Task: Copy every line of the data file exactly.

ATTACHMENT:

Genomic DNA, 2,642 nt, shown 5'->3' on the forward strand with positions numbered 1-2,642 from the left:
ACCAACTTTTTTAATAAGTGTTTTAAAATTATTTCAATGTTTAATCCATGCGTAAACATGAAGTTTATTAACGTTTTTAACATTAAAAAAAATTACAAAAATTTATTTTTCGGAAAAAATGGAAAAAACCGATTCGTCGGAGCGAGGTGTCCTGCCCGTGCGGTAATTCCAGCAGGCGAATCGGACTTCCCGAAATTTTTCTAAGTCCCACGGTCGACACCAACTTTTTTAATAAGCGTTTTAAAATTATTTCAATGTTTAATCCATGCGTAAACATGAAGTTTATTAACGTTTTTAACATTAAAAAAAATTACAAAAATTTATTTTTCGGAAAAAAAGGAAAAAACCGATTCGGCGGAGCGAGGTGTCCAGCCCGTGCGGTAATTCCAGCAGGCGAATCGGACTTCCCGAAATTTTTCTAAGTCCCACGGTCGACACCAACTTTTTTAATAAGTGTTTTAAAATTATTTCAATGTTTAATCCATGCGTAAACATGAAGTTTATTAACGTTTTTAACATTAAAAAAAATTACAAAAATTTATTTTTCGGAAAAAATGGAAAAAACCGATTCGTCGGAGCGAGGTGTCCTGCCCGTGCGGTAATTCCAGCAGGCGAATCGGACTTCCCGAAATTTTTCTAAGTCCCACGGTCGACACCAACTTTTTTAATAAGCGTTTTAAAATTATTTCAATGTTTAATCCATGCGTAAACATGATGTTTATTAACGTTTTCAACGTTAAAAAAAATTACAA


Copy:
Genomic DNA, 2,642 nt, shown 5'->3' on the forward strand with positions numbered 1-2,642 from the left:
ACCAACTTTTTTAATAAGTGTTTTAAAATTATTTCAATGTTTAATCCATGCGTAAACATGAAGTTTATTAACGTTTTTAACATTAAAAAAAATTACAAAAATTTATTTTTCGGAAAAAATGGAAAAAACCGATTCGTCGGAGCGAGGTGTCCTGCCCGTGCGGTAATTCCAGCAGGCGAATCGGACTTCCCGAAATTTTTCTAAGTCCCACGGTCGACACCAACTTTTTTAATAAGCGTTTTAAAATTATTTCAATGTTTAATCCATGCGTAAACATGAAGTTTATTAACGTTTTTAACATTAAAAAAAATTACAAAAATTTATTTTTCGGAAAAAAAGGAAAAAACCGATTCGGCGGAGCGAGGTGTCCAGCCCGTGCGGTAATTCCAGCAGGCGAATCGGACTTCCCGAAATTTTTCTAAGTCCCACGGTCGACACCAACTTTTTTAATAAGTGTTTTAAAATTATTTCAATGTTTAATCCATGCGTAAACATGAAGTTTATTAACGTTTTTAACATTAAAAAAAATTACAAAAATTTATTTTTCGGAAAAAATGGAAAAAACCGATTCGTCGGAGCGAGGTGTCCTGCCCGTGCGGTAATTCCAGCAGGCGAATCGGACTTCCCGAAATTTTTCTAAGTCCCACGGTCGACACCAACTTTTTTAATAAGCGTTTTAAAATTATTTCAATGTTTAATCCATGCGTAAACATGATGTTTATTAACGTTTTCAACGTTAAAAAAAATTACAA